Where did Abraham live before the journey that ultimately led him to Canaan?
The city of Ur, where Abraham first lived, is one of the first places on earth where humans established a settlement. Modern archeological dating of the city to around 3,800 B.C. means humanity began to dwell in this area less than two hundred years after the creation of Adam! The city's name comes from a Hebrew word that means a flame, fire or light (Strong's Concordance #H217).
Ur (also called Ur of the Chaldees, see Genesis 11:28), after the great flood, was resettled by Noah's son Shem and his descendants. This birthplace of Abraham was located in ancient Mesopotamia next to the mighty (and prophetic) Euphrates River.
Ur was known for its Great Ziggurat, a pyramid shaped building several stories high that was tiered. The structure was completed by King Shulgi less than 50 years prior to the birth of Abraham. The city was also known as a major seat of lunar (moon) worship (Jewish Encyclopedia). It is therefore not surprising that Abraham's father, Terah, was named after the moon deity worshiped at Ur (Complete Book of Who's Who in Bible).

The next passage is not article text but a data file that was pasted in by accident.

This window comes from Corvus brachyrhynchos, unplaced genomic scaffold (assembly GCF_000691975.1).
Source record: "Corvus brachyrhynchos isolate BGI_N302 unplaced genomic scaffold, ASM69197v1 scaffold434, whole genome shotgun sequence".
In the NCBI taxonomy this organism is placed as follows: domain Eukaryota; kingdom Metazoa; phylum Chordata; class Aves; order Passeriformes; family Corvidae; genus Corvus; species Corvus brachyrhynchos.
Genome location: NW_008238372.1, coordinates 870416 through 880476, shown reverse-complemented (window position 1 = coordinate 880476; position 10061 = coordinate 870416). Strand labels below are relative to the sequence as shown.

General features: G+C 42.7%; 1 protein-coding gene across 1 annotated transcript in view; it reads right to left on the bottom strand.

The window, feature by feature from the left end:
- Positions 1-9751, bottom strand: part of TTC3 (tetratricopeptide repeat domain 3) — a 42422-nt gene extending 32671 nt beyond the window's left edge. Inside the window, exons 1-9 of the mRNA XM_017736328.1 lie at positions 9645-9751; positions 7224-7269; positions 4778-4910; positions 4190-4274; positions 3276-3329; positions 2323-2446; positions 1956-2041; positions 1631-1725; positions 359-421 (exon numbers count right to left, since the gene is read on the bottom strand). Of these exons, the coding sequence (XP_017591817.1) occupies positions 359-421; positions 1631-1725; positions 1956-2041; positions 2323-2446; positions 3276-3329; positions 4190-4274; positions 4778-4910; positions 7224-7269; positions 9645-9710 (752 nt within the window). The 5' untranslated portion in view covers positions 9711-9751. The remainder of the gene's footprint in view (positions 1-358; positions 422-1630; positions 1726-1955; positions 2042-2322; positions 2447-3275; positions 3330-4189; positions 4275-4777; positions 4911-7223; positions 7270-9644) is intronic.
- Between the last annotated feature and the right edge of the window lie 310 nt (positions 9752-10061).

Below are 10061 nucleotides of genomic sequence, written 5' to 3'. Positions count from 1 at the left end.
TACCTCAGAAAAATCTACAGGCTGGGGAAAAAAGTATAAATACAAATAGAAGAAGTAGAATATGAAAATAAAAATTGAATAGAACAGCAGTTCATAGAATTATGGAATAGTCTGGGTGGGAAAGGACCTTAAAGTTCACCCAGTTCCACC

The "father of the faithful" (Romans 4:16) is born in Ur in 1960 B.C. He lives in the city until the age of seventy when his father Terah, after the death of Abraham's oldest brother Haran, decides to take his remaining family to a place that will later be named after his dead son (Genesis 11:31).
God, several years after Abraham left Ur, reveals to him that it was He who moved Terah to leave the pagan city. Genesis 15:7 states, "'I am the Lord, who led you out of Ur (fire) in Babylonia (Chaldeans), to give you this land as your own.'" God's calling saved him from the lies or "fire" of his hometown so that he not only could be blessed but able to bless the entire world through his obedience!